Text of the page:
This year, Congress will consider what may be the biggest tax bill in decades. This is one of a series of briefs the Tax Policy Center has prepared to help people follow the debate. Each focuses on a key tax policy issue that Congress and the Trump administration may address.
The large (and growing) share of businesses organized as pass-through entities—those that do not pay the corporate income tax but rather pass profits through to owners, who report the income and pay tax on their individual tax returns—has been a sticking point in recent efforts to reform the individual and corporate income taxes. Reforms focused on lowering the 35 percent statutory corporate tax rate have raised concerns about “small businesses” that would not benefit from the lower rate. Some reform plans, such as President Trump’s tax plan and the House GOP’s tax reform blueprint, have proposed a new lower individual tax rate for pass-through income. Kansas has gone so far as to exempt pass-through businesses from income tax entirely.
Advocates of such proposals argue that they would stimulate employment and the economy. For example, here’s President Trump during the 2016 election:
I'll be reducing taxes tremendously, from 35 percent to 15 percent for companies, small and big businesses. That's going to be a job creator like we haven't seen since Ronald Reagan. It's going to be a beautiful thing to watch. Companies will come. They will build. They will expand. New companies will start.
However, the proposals would also create new avenues for tax avoidance, and they would continue to tax corporate investment more heavily than other forms of investment.
How Are Businesses Taxed?
Pass-through income flows through to owners, where most is subject to ordinary income tax rates. Some (such as carried interest) is taxed at the lower capital gains rate, and only some is subject to payroll taxes (called the Self-Employed Contributions Act [SECA] tax for self-employed people).
Corporate income, in contrast, is subject to two levels of taxation: profits are taxed at the corporate level, then dividends and capital gains are taxed again at the shareholder level (albeit at lower rates). Many previous tax reform proposals aimed to tax corporate income the same as pass-through business income. However, although tax reform proposals currently in the works would cut corporate income tax rates, they would also cut pass-through business income tax rates and continue to favor unincorporated businesses compared with corporations.
Mind the Gap: Tax Rate Differentials and Tax Avoidance
Taxpayers work hard to take advantage of differences in tax rates. The logic is simple: if wage income is taxed at 33 percent but business income is taxed at 15 percent (as under President Trump’s campaign proposal), taxpayers may reduce their tax liability by more than half if they can effectively recharacterize their wage income as business income.
This is exactly what happens with the capital gains tax. Complex schemes generate deductions to shelter current wages and salaries from tax and ultimately generate income in the form of capital gains. Successful tax shelter investments often make no sense but for the tax benefits. As law professor Michael Graetz says: “A tax shelter is a deal done by very smart people that, absent tax considerations, would be very stupid.”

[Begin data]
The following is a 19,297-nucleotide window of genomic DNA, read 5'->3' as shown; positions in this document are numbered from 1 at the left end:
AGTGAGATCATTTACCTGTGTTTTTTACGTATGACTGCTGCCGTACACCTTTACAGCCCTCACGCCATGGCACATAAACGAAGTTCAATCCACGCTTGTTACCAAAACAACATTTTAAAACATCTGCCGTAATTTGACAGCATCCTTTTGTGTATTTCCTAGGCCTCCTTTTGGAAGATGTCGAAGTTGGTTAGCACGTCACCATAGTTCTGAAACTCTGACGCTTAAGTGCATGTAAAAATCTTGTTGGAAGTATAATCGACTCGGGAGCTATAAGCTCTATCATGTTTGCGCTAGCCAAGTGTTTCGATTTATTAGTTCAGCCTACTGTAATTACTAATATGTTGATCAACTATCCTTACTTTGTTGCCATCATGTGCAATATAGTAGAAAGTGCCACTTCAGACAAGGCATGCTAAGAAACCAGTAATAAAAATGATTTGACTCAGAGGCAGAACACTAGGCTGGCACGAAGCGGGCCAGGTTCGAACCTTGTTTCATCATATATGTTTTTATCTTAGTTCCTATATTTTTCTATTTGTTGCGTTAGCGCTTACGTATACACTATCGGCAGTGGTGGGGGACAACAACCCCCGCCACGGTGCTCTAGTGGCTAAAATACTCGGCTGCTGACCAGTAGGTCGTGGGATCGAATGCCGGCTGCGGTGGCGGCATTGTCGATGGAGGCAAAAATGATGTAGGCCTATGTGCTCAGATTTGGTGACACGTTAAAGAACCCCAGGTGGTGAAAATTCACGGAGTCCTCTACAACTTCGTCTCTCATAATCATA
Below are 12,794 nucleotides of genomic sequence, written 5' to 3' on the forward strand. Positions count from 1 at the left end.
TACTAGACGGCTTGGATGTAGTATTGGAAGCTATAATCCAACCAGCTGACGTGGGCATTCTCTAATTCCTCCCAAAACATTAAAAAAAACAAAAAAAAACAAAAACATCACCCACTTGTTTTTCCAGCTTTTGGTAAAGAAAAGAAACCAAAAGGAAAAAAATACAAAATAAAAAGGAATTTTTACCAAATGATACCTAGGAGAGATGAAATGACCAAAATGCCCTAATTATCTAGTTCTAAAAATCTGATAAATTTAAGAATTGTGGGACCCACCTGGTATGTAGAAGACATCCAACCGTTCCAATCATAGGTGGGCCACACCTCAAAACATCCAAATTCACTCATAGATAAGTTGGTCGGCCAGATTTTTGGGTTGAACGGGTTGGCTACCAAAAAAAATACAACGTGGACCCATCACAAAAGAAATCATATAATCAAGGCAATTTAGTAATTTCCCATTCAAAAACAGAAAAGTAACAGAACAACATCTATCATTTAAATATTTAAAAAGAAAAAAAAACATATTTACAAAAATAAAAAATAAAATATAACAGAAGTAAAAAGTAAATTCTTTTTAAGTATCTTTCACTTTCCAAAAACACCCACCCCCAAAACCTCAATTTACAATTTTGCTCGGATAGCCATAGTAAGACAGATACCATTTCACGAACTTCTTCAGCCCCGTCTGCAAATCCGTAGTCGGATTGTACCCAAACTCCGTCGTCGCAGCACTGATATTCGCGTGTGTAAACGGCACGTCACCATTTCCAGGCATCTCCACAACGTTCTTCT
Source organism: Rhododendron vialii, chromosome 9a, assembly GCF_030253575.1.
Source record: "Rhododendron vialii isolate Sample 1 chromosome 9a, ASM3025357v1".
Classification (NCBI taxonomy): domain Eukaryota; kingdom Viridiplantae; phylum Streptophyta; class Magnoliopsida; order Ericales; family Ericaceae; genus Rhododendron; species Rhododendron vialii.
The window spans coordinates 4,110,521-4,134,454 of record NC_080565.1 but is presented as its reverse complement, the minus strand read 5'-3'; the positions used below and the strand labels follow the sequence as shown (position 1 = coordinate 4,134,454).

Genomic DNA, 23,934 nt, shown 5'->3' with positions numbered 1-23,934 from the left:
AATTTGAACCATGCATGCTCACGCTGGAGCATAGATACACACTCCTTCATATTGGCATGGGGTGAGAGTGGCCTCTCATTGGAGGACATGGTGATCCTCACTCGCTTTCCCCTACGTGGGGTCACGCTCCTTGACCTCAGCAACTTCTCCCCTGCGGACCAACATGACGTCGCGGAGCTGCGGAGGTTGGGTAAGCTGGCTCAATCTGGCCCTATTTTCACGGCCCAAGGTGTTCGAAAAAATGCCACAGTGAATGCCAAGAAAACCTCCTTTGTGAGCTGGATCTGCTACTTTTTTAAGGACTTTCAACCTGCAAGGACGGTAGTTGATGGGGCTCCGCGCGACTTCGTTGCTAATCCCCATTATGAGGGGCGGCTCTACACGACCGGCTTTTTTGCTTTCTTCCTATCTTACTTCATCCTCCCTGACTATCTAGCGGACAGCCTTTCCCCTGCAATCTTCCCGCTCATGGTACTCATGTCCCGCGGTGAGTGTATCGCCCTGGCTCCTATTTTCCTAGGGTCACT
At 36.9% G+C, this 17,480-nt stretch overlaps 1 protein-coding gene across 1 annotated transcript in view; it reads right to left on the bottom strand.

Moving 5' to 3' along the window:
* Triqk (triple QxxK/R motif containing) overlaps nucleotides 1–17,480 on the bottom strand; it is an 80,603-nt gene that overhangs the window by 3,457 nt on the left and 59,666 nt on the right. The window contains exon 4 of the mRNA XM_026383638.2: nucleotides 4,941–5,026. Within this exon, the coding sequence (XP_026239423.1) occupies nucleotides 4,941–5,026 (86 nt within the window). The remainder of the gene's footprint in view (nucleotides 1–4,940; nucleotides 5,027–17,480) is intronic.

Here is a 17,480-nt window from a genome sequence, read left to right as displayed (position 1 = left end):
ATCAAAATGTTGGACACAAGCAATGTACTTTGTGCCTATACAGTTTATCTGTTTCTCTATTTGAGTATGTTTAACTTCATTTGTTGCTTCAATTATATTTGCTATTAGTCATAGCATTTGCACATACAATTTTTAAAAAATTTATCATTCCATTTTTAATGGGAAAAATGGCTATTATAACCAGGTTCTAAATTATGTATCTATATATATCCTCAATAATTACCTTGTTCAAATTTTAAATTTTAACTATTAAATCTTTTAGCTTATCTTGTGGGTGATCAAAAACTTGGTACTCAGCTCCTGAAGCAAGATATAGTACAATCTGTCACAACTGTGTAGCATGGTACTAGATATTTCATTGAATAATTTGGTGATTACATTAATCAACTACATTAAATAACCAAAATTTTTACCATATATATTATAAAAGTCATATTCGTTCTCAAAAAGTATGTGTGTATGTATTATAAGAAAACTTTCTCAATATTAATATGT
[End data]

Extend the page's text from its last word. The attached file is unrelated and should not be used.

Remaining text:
Tax shelter investments divert money from productive investments into dubious ones. Careful design and vigilant regulatory response can slow tax avoidance, but the money and time that taxpayers spend on tax avoidance and that regulators spend on policing it is a real loss to society. The brilliant minds that are drawn to the lucrative but socially useless activity of designing tax shelters might otherwise be devoted to inventing products that consumers would want to buy or developing a cure for cancer.
Today's Wages May Be Tomorrow's "Profits"
A big issue with a lower tax rate on pass-through income is that it creates an incentive to earn compensation as pass-through income. In Kansas, where all pass-through income is tax exempt, the highest-paid state employee—Bill Self, coach of the Jayhawks basketball team—earns almost all of his income tax free because he has an LLC (which he created for nontax reasons). And although Kansas has experienced a surge in self-employment since it eliminated taxes on pass-through businesses, there has been no comparable change in overall state employment (indeed, the state’s economy has lagged behind its neighbors). Employees likely figured out that they could avoid a lot of tax by becoming consultants or contractors, and such changes have little or no broader economic benefit for the state.
The difficulty of policing the line between wages and profits also exists in the current federal payroll tax. Employee earnings are subject to a 12.6 percent payroll tax (half remitted by employers) up to the Social Security–taxable maximum ($127,200 in 2017) and a 2.9 percent Medicare tax on the entire amount. In contrast, owners of S corporations only pay payroll tax on their “reasonable compensation” and limited partners in partnerships only pay on their “guaranteed payments” for their labor services. But defining those amounts can be controversial and hard to enforce. Politicians Newt Gingrich and John Edwards both famously reported very low compensation to avoid the 2.9 percent Medicare payroll tax on much of their self-employment income. Congressional scorekeepers estimate that tightening the SECA rules that apply to pass-through businesses could raise nearly $140 billion over 10 years. It isn’t hard to believe that a 10 or 20 percentage-point difference would substantially worsen avoidance.
Internationally, both Sweden and Finland tax capital income at lower rates than labor income in an effort to spur investment. An unfortunate side effect is that taxpayers recharacterize a significant amount of labor income as capital income to take advantage of the lower rates.